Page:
Dad was a Man of Integrity
While in WW2 dad promised the Lord to go into the ministry. He kept that promise even though his childhood dream and passion was to become an artist. Psalm 15:4 & 5 says that ‘… those who…keep their promises even when it hurts… Such people will stand firm forever’.
At the tender age of 6, I experienced dad’s integrity in a much more personal way. I stole a piece of candy from a local store. When dad found out I was promptly spanked and then told I needed to restore the item and say that I was sorry to the owner. The pain of this experience taught me that dad would not tolerate this behavior and from that moment I purposed I would never steal again.
Dad married the love of his life and remained faithful to my mom until his death separated them after 68 years of marriage. His faithfulness in marriage is perhaps the greatest legacy he left for his children, grandchildren, and even great grandchildren.
Dad was a man of Great Faith and Vision
My dad stood on biblical convictions. In 1969 the Lord convinced dad to make a doctrinal stance that was not popular with the church he was currently serving. Dad knew this was the right thing to do but because of the opposition he faced he decided to resign from the church rather than compromise on his beliefs. At the time I was in 5th grade so I was complete nebulous to the pressures of adult life. I now realize that dad was faced with the concerns of providing for his family, what work would he do and where would we live (the church provided housing for us)? On top of this, there were several families in this church that wanted to start a new church and they wanted dad to be their pastor. New Covenant Fellowship was born and dad was the pastor. The Lord provided a wonderful house for us with a large basement where the upstart congregation could worship. The Lord also provided a wonderful teaching job for dad at a nearby school.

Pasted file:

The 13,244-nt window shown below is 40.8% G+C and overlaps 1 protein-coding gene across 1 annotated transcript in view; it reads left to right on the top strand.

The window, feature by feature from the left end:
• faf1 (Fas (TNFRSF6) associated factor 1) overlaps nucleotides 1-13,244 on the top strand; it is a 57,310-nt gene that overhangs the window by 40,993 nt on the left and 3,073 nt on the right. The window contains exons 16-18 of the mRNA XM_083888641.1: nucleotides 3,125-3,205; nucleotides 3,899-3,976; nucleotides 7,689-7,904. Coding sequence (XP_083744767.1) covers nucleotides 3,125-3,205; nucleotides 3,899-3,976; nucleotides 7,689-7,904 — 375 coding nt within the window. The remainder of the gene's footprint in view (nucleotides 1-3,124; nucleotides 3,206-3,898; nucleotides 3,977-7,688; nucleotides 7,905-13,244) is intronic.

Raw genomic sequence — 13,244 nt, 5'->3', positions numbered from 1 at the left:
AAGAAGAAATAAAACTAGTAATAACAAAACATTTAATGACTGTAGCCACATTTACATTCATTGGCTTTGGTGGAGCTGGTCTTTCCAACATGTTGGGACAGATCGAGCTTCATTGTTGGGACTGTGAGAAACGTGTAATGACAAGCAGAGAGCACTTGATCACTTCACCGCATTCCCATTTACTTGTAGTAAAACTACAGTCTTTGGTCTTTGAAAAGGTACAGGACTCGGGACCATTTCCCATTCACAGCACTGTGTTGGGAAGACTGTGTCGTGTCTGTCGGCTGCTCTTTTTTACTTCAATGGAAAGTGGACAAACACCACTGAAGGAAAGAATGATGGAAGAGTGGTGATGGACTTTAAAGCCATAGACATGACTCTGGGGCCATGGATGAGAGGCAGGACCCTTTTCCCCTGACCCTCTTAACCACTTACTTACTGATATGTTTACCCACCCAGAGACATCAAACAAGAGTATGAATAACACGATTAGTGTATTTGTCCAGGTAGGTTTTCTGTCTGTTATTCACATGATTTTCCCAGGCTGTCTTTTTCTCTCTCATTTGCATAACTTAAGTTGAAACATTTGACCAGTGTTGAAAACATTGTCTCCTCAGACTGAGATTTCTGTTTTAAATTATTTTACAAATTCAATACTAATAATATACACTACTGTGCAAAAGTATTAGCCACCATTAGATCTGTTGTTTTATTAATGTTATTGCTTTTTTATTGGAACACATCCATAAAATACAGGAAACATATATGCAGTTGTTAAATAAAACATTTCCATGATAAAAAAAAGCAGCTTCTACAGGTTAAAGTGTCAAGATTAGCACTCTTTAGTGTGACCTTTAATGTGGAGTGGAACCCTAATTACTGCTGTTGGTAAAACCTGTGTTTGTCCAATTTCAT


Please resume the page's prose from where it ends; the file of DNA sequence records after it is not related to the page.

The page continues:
As New Covenant grew we began to rent facilities that would accommodate our size. But dad wasn’t just thinking of the congregational needs; he was thinking of outreach. While we lived in Carpentersville dad also purchased a house in Elgin. After some interaction with some young men attending the local college dad was compelled to turn the house into a place of worship and ministry for the youth of Elgin. And so the Jesus is Lord House was born.
After seven years of renting facilities New Covenant had grown to the point where it needed to buy or build a church building. In 1976 dad discovered a building for sale in Elgin that could be ‘remodeled’ and that would meet our needs. The building was an old car parts store that was very dilapidate. I’m convinced (though I cannot prove it) that at this point the elders of New Covenant thought that dad had flipped his rocker. The building was so run down; there is just no way this building could be salvaged. But dad saw through the eyes of faith. I had just graduated from high school and I had no plans for college or any other commitment so I was volunteered. Kent Rathjent, Phil Carter, and I worked full time on renovating the building and many other people pitched in when they could. After over a year of hard work New Covenant was given a certificate of occupancy for the Kimball St building. This was all made possible because of dad’s faith and vision.